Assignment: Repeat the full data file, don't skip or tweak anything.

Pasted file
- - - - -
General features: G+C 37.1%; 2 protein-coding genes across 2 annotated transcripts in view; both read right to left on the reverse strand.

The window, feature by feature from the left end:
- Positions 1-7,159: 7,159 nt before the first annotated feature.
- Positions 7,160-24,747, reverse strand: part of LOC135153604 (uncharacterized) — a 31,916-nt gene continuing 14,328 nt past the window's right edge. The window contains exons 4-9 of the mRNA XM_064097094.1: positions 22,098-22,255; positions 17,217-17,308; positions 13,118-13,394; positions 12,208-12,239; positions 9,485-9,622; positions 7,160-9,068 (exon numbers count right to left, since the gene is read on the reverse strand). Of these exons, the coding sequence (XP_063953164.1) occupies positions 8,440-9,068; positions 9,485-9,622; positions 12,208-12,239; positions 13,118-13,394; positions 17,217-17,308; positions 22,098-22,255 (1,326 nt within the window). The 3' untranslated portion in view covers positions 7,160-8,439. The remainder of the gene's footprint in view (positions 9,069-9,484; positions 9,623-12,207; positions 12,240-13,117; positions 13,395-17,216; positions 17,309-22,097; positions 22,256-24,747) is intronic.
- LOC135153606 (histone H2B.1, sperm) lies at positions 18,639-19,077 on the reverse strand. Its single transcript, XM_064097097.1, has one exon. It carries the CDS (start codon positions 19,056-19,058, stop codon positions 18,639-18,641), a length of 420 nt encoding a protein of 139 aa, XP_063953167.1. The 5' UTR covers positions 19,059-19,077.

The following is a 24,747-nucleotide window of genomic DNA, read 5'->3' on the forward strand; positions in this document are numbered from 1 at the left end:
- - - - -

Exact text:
General features: G+C 37.1%; 2 protein-coding genes across 2 annotated transcripts in view; both read right to left on the reverse strand.

The window, feature by feature from the left end:
- Positions 1-7,159: 7,159 nt before the first annotated feature.
- Positions 7,160-24,747, reverse strand: part of LOC135153604 (uncharacterized) — a 31,916-nt gene continuing 14,328 nt past the window's right edge. The window contains exons 4-9 of the mRNA XM_064097094.1: positions 22,098-22,255; positions 17,217-17,308; positions 13,118-13,394; positions 12,208-12,239; positions 9,485-9,622; positions 7,160-9,068 (exon numbers count right to left, since the gene is read on the reverse strand). Of these exons, the coding sequence (XP_063953164.1) occupies positions 8,440-9,068; positions 9,485-9,622; positions 12,208-12,239; positions 13,118-13,394; positions 17,217-17,308; positions 22,098-22,255 (1,326 nt within the window). The 3' untranslated portion in view covers positions 7,160-8,439. The remainder of the gene's footprint in view (positions 9,069-9,484; positions 9,623-12,207; positions 12,240-13,117; positions 13,395-17,216; positions 17,309-22,097; positions 22,256-24,747) is intronic.
- LOC135153606 (histone H2B.1, sperm) lies at positions 18,639-19,077 on the reverse strand. Its single transcript, XM_064097097.1, has one exon. It carries the CDS (start codon positions 19,056-19,058, stop codon positions 18,639-18,641), a length of 420 nt encoding a protein of 139 aa, XP_063953167.1. The 5' UTR covers positions 19,059-19,077.

The following is a 24,747-nucleotide window of genomic DNA, read 5'->3' on the forward strand; positions in this document are numbered from 1 at the left end: